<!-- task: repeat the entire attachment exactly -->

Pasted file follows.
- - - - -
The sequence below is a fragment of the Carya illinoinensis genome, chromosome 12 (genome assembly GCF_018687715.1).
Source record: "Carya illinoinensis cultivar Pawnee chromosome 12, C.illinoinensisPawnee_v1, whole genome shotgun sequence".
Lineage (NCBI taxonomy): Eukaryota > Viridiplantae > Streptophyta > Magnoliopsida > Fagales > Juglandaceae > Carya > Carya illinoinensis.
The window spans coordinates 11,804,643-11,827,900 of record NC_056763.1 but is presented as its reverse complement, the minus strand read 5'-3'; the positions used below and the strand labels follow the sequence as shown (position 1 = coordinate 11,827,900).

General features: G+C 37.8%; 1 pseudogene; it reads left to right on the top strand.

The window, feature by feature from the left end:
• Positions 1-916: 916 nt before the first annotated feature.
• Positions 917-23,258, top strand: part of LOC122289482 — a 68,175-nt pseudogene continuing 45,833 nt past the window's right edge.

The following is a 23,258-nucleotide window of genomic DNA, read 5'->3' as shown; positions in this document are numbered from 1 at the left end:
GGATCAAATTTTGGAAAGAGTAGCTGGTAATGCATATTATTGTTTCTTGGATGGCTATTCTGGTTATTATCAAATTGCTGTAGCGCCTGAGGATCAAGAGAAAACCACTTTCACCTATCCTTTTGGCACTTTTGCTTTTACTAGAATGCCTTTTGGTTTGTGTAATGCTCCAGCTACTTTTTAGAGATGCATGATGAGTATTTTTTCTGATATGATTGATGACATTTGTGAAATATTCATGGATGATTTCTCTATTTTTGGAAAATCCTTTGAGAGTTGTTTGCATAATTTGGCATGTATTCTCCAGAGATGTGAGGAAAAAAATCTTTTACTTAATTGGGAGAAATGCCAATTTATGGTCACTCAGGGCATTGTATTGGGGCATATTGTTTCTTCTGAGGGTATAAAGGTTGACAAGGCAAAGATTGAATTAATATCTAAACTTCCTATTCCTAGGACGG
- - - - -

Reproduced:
The sequence below is a fragment of the Carya illinoinensis genome, chromosome 12 (genome assembly GCF_018687715.1).
Source record: "Carya illinoinensis cultivar Pawnee chromosome 12, C.illinoinensisPawnee_v1, whole genome shotgun sequence".
Lineage (NCBI taxonomy): Eukaryota > Viridiplantae > Streptophyta > Magnoliopsida > Fagales > Juglandaceae > Carya > Carya illinoinensis.
The window spans coordinates 11,804,643-11,827,900 of record NC_056763.1 but is presented as its reverse complement, the minus strand read 5'-3'; the positions used below and the strand labels follow the sequence as shown (position 1 = coordinate 11,827,900).

General features: G+C 37.8%; 1 pseudogene; it reads left to right on the top strand.

The window, feature by feature from the left end:
• Positions 1-916: 916 nt before the first annotated feature.
• Positions 917-23,258, top strand: part of LOC122289482 — a 68,175-nt pseudogene continuing 45,833 nt past the window's right edge.

The following is a 23,258-nucleotide window of genomic DNA, read 5'->3' as shown; positions in this document are numbered from 1 at the left end:
GGATCAAATTTTGGAAAGAGTAGCTGGTAATGCATATTATTGTTTCTTGGATGGCTATTCTGGTTATTATCAAATTGCTGTAGCGCCTGAGGATCAAGAGAAAACCACTTTCACCTATCCTTTTGGCACTTTTGCTTTTACTAGAATGCCTTTTGGTTTGTGTAATGCTCCAGCTACTTTTTAGAGATGCATGATGAGTATTTTTTCTGATATGATTGATGACATTTGTGAAATATTCATGGATGATTTCTCTATTTTTGGAAAATCCTTTGAGAGTTGTTTGCATAATTTGGCATGTATTCTCCAGAGATGTGAGGAAAAAAATCTTTTACTTAATTGGGAGAAATGCCAATTTATGGTCACTCAGGGCATTGTATTGGGGCATATTGTTTCTTCTGAGGGTATAAAGGTTGACAAGGCAAAGATTGAATTAATATCTAAACTTCCTATTCCTAGGACGG